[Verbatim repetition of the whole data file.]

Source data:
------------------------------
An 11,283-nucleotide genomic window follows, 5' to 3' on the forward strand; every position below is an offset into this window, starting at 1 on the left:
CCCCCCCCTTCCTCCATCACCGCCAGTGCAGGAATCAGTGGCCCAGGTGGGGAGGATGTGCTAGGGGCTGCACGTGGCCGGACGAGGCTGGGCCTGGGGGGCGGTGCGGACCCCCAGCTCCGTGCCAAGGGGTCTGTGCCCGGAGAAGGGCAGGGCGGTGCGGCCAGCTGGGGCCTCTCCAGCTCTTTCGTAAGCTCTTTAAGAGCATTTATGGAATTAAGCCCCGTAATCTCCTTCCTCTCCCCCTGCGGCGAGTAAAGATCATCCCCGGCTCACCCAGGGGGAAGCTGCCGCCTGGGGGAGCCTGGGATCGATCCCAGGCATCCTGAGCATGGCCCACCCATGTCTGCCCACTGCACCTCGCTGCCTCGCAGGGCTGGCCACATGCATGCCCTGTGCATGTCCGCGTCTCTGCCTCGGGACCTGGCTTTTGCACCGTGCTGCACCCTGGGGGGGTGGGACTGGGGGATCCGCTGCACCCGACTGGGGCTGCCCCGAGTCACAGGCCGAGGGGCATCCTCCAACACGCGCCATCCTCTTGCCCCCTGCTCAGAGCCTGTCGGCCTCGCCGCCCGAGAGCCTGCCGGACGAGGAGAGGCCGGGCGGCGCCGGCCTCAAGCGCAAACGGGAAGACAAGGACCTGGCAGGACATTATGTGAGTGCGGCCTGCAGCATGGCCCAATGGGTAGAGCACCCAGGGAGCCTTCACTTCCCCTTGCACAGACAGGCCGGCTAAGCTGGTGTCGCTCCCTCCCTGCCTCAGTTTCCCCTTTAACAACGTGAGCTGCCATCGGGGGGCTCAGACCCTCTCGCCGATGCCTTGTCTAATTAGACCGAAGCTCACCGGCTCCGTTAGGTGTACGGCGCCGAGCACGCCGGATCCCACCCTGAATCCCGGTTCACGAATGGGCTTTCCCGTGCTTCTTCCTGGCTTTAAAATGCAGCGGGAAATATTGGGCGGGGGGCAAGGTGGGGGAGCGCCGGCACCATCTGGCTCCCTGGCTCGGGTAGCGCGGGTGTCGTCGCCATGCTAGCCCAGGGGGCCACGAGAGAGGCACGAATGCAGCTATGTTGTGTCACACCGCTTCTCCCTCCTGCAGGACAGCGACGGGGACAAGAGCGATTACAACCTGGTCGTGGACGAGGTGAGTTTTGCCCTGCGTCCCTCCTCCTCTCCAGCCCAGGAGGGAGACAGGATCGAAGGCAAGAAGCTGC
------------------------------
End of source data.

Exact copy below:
An 11,283-nucleotide genomic window follows, 5' to 3' on the forward strand; every position below is an offset into this window, starting at 1 on the left:
CCCCCCCCTTCCTCCATCACCGCCAGTGCAGGAATCAGTGGCCCAGGTGGGGAGGATGTGCTAGGGGCTGCACGTGGCCGGACGAGGCTGGGCCTGGGGGGCGGTGCGGACCCCCAGCTCCGTGCCAAGGGGTCTGTGCCCGGAGAAGGGCAGGGCGGTGCGGCCAGCTGGGGCCTCTCCAGCTCTTTCGTAAGCTCTTTAAGAGCATTTATGGAATTAAGCCCCGTAATCTCCTTCCTCTCCCCCTGCGGCGAGTAAAGATCATCCCCGGCTCACCCAGGGGGAAGCTGCCGCCTGGGGGAGCCTGGGATCGATCCCAGGCATCCTGAGCATGGCCCACCCATGTCTGCCCACTGCACCTCGCTGCCTCGCAGGGCTGGCCACATGCATGCCCTGTGCATGTCCGCGTCTCTGCCTCGGGACCTGGCTTTTGCACCGTGCTGCACCCTGGGGGGGTGGGACTGGGGGATCCGCTGCACCCGACTGGGGCTGCCCCGAGTCACAGGCCGAGGGGCATCCTCCAACACGCGCCATCCTCTTGCCCCCTGCTCAGAGCCTGTCGGCCTCGCCGCCCGAGAGCCTGCCGGACGAGGAGAGGCCGGGCGGCGCCGGCCTCAAGCGCAAACGGGAAGACAAGGACCTGGCAGGACATTATGTGAGTGCGGCCTGCAGCATGGCCCAATGGGTAGAGCACCCAGGGAGCCTTCACTTCCCCTTGCACAGACAGGCCGGCTAAGCTGGTGTCGCTCCCTCCCTGCCTCAGTTTCCCCTTTAACAACGTGAGCTGCCATCGGGGGGCTCAGACCCTCTCGCCGATGCCTTGTCTAATTAGACCGAAGCTCACCGGCTCCGTTAGGTGTACGGCGCCGAGCACGCCGGATCCCACCCTGAATCCCGGTTCACGAATGGGCTTTCCCGTGCTTCTTCCTGGCTTTAAAATGCAGCGGGAAATATTGGGCGGGGGGCAAGGTGGGGGAGCGCCGGCACCATCTGGCTCCCTGGCTCGGGTAGCGCGGGTGTCGTCGCCATGCTAGCCCAGGGGGCCACGAGAGAGGCACGAATGCAGCTATGTTGTGTCACACCGCTTCTCCCTCCTGCAGGACAGCGACGGGGACAAGAGCGATTACAACCTGGTCGTGGACGAGGTGAGTTTTGCCCTGCGTCCCTCCTCCTCTCCAGCCCAGGAGGGAGACAGGATCGAAGGCAAGAAGCTGC